We all love a holiday table featuring a good lentil loaf or store-bought vegan roast, but this year, we’ve decided to add some international flavor (literally!) to our winter celebrations. The problem, of course, is that there are so many fabulous and festive meals to try. With this in mind, we’re veganizing six global Christmas traditions to make our meals as diverse (and delicious) as possible.
1. Mexico—Ponche Navideño
Once you have your fill of sparkling apple cider, swap this classic holiday beverage for some homemade ponche navideño (aka, Mexican Christmas Punch). This warm, spiced, fruity drink is traditionally served during Las Posadas, a nine-day celebration that runs between December 16–24. Ponche Navideño is brewed by simmering seasonal fruit with sugar and warming spices such as cinnamon, tamarind pods, and tejocotes (a Mexican fruit somewhat similar to an apple). We love this recipe for two reasons: 1. it’s naturally vegan; and 2. you can easily make it into an adult beverage with a bit of brandy or tequila! Check out The Kitchn’s website for a step-by-step guide to making this tasty holiday treat.
For a festive dinner, try making hallacas. This Venezuelan dish is similar to Mexican tamales in that it is traditionally comprised of corn dough stuffed with an array of non-vegan foods, but our favorite plant-based version comes from author Terry Hope Romero’s blog. Hallacas might be a bit labor-intensive, but the result is well worth the effort!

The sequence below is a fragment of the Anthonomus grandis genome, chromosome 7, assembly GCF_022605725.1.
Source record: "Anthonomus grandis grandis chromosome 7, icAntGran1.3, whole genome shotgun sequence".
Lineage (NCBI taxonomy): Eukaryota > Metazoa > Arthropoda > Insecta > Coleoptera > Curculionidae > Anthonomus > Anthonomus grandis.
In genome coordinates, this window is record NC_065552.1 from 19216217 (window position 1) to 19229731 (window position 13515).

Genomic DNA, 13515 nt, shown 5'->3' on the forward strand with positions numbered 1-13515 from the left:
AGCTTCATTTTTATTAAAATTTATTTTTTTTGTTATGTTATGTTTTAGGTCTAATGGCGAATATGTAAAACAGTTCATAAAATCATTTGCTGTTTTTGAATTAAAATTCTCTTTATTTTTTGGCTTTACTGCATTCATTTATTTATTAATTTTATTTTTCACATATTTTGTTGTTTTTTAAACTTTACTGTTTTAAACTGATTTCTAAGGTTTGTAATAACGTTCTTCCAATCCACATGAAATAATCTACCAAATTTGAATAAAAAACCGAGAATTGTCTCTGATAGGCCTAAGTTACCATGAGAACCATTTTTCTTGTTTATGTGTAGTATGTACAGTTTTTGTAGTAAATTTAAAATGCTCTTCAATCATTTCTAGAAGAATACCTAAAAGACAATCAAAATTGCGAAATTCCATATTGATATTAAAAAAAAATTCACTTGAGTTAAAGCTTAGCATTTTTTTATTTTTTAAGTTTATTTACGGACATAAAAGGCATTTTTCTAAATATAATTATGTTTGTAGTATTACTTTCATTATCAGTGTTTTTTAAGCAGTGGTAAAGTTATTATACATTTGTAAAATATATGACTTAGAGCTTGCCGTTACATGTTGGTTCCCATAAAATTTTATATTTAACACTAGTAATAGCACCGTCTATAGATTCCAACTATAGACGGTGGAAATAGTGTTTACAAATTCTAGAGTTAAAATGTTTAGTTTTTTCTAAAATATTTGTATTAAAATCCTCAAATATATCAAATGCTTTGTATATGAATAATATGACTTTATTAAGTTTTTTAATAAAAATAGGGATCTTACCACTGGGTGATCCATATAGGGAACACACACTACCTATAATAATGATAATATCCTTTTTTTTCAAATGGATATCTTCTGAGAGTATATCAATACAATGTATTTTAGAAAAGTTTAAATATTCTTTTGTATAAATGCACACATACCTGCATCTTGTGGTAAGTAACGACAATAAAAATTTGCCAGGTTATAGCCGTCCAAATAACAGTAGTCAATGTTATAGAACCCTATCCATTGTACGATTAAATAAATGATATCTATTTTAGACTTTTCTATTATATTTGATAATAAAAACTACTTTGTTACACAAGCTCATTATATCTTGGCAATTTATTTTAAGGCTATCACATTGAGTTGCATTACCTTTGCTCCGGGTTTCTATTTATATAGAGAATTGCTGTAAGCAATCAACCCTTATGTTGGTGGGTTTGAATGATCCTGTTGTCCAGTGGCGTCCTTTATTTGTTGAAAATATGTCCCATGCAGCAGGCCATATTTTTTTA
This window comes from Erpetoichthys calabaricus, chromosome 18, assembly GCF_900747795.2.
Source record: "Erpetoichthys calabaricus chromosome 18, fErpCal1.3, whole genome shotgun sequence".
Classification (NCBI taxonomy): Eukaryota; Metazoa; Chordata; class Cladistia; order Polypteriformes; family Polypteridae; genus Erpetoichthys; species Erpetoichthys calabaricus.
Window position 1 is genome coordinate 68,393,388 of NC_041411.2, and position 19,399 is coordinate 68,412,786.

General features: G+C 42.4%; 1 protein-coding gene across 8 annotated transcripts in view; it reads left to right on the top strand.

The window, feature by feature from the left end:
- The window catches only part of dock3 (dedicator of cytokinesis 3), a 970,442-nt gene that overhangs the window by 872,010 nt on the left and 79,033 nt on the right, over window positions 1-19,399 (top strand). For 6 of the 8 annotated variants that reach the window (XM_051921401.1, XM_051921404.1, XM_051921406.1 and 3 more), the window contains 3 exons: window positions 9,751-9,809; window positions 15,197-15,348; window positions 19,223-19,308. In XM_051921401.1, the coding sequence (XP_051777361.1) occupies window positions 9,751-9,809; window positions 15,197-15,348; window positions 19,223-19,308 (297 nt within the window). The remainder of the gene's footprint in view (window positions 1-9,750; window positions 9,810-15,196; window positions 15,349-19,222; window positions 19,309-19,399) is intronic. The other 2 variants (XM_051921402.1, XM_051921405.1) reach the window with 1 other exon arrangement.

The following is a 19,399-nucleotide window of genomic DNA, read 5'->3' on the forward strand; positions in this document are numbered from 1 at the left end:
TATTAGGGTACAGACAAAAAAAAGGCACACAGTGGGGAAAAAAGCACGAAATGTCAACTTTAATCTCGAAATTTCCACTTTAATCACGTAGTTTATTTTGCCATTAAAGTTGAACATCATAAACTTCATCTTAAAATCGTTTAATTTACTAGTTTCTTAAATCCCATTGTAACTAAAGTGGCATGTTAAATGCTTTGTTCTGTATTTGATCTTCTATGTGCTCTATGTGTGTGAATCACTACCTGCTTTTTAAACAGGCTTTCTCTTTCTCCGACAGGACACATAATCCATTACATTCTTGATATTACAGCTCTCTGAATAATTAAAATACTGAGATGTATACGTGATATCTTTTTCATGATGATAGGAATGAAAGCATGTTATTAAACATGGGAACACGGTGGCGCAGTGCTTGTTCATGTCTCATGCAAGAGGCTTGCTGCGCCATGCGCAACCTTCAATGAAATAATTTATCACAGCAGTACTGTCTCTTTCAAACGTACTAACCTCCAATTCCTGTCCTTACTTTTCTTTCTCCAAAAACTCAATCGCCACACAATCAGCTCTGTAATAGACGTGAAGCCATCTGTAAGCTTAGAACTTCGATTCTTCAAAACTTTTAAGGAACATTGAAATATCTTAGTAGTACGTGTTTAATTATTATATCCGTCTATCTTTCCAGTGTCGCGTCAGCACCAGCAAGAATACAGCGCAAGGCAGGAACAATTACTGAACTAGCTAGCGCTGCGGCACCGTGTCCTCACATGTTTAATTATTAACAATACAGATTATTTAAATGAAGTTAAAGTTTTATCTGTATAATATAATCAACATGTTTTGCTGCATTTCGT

3. England—mince pie
This traditional British holiday dish dates back to the 16th century, though it has certainly evolved since then. The originals were savory, meat-filled pastries, but since then, bakers have transformed mince pies into sweet treats filled with a mix of dried fruit, spices, sugar, and brandy. And now, they’re vegan! You can make your own vegan mince pie by following the BBC’s recipe, complete with a hazelnut cherry filling and a flaky, buttery crust.
Porkkanalaatiko is a Finnish carrot casserole served during the winter season. The original version is made of carrots, rice, and custard, but we found a vegan option by Finnish blogger Choco Chili. We found the recipe to be the most authentic, but just be sure to hit the translate button, unless, of course, you speak fluent Finnish.
5. Italy—Tortellini en Brodo
Tortellini en Brodo (translated to “tortellini in broth/soup”) is a Northern Italian Christmas staple that’s served as an appetizer or a full meal. We love Jamie Oliver’s simple recipe for Tortellini & Spinach Soup (use the vegetable stock!), but when we have the time, we commit a few hours in the kitchen to make them from scratch. Mangiare!
6. France—Bûche de Noël
This year, skip the figgy pudding and try a festive Bûche de Noël. Literally translated into “yule log,” this delicious dessert is a jelly-roll sponge cake decorated with frosting and powdered sugar to resemble a snowy log. Besides the cake flavor itself, the filling can be a simple vegan whipped cream, buttercream frosting, or a decadent mousse. For the decoration, pure confectioners sugar is perfect, or you can go all out with buttercream, marzipan, more frosting, or vegan marshmallows. To get started, check out Bon Appetit’s decadent recipe for a chocolate mousse-filled sponge cake drenched in chocolate ganache!
Tanya Flink is a Digital Editor at VegNews as well as a writer and fitness enthusiast living in Orange County, CA.
Photo credit BBC Good Food
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